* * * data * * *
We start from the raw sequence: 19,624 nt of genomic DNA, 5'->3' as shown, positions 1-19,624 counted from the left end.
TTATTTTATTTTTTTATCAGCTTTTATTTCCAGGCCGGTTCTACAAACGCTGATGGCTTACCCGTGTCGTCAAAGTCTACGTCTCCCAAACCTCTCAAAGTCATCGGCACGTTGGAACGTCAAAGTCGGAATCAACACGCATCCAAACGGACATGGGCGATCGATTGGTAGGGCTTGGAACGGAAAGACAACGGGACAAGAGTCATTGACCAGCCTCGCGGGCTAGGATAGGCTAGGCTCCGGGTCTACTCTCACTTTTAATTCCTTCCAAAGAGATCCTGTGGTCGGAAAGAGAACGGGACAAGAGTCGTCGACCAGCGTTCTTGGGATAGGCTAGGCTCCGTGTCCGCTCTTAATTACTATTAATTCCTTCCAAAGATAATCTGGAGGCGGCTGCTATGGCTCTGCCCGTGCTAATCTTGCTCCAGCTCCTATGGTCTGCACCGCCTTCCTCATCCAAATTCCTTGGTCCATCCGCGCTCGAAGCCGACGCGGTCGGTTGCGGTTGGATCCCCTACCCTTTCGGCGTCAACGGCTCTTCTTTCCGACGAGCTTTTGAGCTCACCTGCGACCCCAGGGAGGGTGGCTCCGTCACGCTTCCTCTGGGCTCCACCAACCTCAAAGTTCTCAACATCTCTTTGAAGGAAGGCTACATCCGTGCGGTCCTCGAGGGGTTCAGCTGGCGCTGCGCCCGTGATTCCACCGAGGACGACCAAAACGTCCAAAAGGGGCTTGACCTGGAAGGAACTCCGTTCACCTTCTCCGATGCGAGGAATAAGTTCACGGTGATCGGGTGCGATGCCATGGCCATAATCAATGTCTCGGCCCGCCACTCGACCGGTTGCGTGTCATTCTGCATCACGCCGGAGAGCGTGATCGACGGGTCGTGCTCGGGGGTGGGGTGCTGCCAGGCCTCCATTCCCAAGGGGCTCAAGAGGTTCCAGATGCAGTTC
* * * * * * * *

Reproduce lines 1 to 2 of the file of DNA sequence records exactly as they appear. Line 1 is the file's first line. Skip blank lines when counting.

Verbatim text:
We start from the raw sequence: 19,624 nt of genomic DNA, 5'->3' as shown, positions 1-19,624 counted from the left end.
TTATTTTATTTTTTTATCAGCTTTTATTTCCAGGCCGGTTCTACAAACGCTGATGGCTTACCCGTGTCGTCAAAGTCTACGTCTCCCAAACCTCTCAAAGTCATCGGCACGTTGGAACGTCAAAGTCGGAATCAACACGCATCCAAACGGACATGGGCGATCGATTGGTAGGGCTTGGAACGGAAAGACAACGGGACAAGAGTCATTGACCAGCCTCGCGGGCTAGGATAGGCTAGGCTCCGGGTCTACTCTCACTTTTAATTCCTTCCAAAGAGATCCTGTGGTCGGAAAGAGAACGGGACAAGAGTCGTCGACCAGCGTTCTTGGGATAGGCTAGGCTCCGTGTCCGCTCTTAATTACTATTAATTCCTTCCAAAGATAATCTGGAGGCGGCTGCTATGGCTCTGCCCGTGCTAATCTTGCTCCAGCTCCTATGGTCTGCACCGCCTTCCTCATCCAAATTCCTTGGTCCATCCGCGCTCGAAGCCGACGCGGTCGGTTGCGGTTGGATCCCCTACCCTTTCGGCGTCAACGGCTCTTCTTTCCGACGAGCTTTTGAGCTCACCTGCGACCCCAGGGAGGGTGGCTCCGTCACGCTTCCTCTGGGCTCCACCAACCTCAAAGTTCTCAACATCTCTTTGAAGGAAGGCTACATCCGTGCGGTCCTCGAGGGGTTCAGCTGGCGCTGCGCCCGTGATTCCACCGAGGACGACCAAAACGTCCAAAAGGGGCTTGACCTGGAAGGAACTCCGTTCACCTTCTCCGATGCGAGGAATAAGTTCACGGTGATCGGGTGCGATGCCATGGCCATAATCAATGTCTCGGCCCGCCACTCGACCGGTTGCGTGTCATTCTGCATCACGCCGGAGAGCGTGATCGACGGGTCGTGCTCGGGGGTGGGGTGCTGCCAGGCCTCCATTCCCAAGGGGCTCAAGAGGTTCCAGATGCAGTTC